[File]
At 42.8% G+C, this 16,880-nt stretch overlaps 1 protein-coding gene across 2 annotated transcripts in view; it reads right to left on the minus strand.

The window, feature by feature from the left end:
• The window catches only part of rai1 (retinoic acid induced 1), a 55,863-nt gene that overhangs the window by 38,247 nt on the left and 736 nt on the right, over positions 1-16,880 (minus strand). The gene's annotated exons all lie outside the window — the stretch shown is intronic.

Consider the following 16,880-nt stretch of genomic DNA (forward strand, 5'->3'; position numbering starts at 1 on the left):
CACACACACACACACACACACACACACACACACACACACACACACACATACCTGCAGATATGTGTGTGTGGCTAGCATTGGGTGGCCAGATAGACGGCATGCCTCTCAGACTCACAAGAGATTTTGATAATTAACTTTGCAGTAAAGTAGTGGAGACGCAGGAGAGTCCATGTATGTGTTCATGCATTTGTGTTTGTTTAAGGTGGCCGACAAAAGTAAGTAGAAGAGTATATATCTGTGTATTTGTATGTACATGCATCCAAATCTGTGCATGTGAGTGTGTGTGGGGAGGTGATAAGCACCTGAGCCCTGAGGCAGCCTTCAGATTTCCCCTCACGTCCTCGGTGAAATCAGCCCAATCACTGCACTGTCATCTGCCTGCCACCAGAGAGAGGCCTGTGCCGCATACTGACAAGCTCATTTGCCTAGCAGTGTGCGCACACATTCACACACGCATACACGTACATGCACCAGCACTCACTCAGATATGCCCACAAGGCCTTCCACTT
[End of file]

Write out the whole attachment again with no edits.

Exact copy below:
At 42.8% G+C, this 16,880-nt stretch overlaps 1 protein-coding gene across 2 annotated transcripts in view; it reads right to left on the minus strand.

The window, feature by feature from the left end:
• The window catches only part of rai1 (retinoic acid induced 1), a 55,863-nt gene that overhangs the window by 38,247 nt on the left and 736 nt on the right, over positions 1-16,880 (minus strand). The gene's annotated exons all lie outside the window — the stretch shown is intronic.

Consider the following 16,880-nt stretch of genomic DNA (forward strand, 5'->3'; position numbering starts at 1 on the left):
CACACACACACACACACACACACACACACACACACACACACACACACATACCTGCAGATATGTGTGTGTGGCTAGCATTGGGTGGCCAGATAGACGGCATGCCTCTCAGACTCACAAGAGATTTTGATAATTAACTTTGCAGTAAAGTAGTGGAGACGCAGGAGAGTCCATGTATGTGTTCATGCATTTGTGTTTGTTTAAGGTGGCCGACAAAAGTAAGTAGAAGAGTATATATCTGTGTATTTGTATGTACATGCATCCAAATCTGTGCATGTGAGTGTGTGTGGGGAGGTGATAAGCACCTGAGCCCTGAGGCAGCCTTCAGATTTCCCCTCACGTCCTCGGTGAAATCAGCCCAATCACTGCACTGTCATCTGCCTGCCACCAGAGAGAGGCCTGTGCCGCATACTGACAAGCTCATTTGCCTAGCAGTGTGCGCACACATTCACACACGCATACACGTACATGCACCAGCACTCACTCAGATATGCCCACAAGGCCTTCCACTT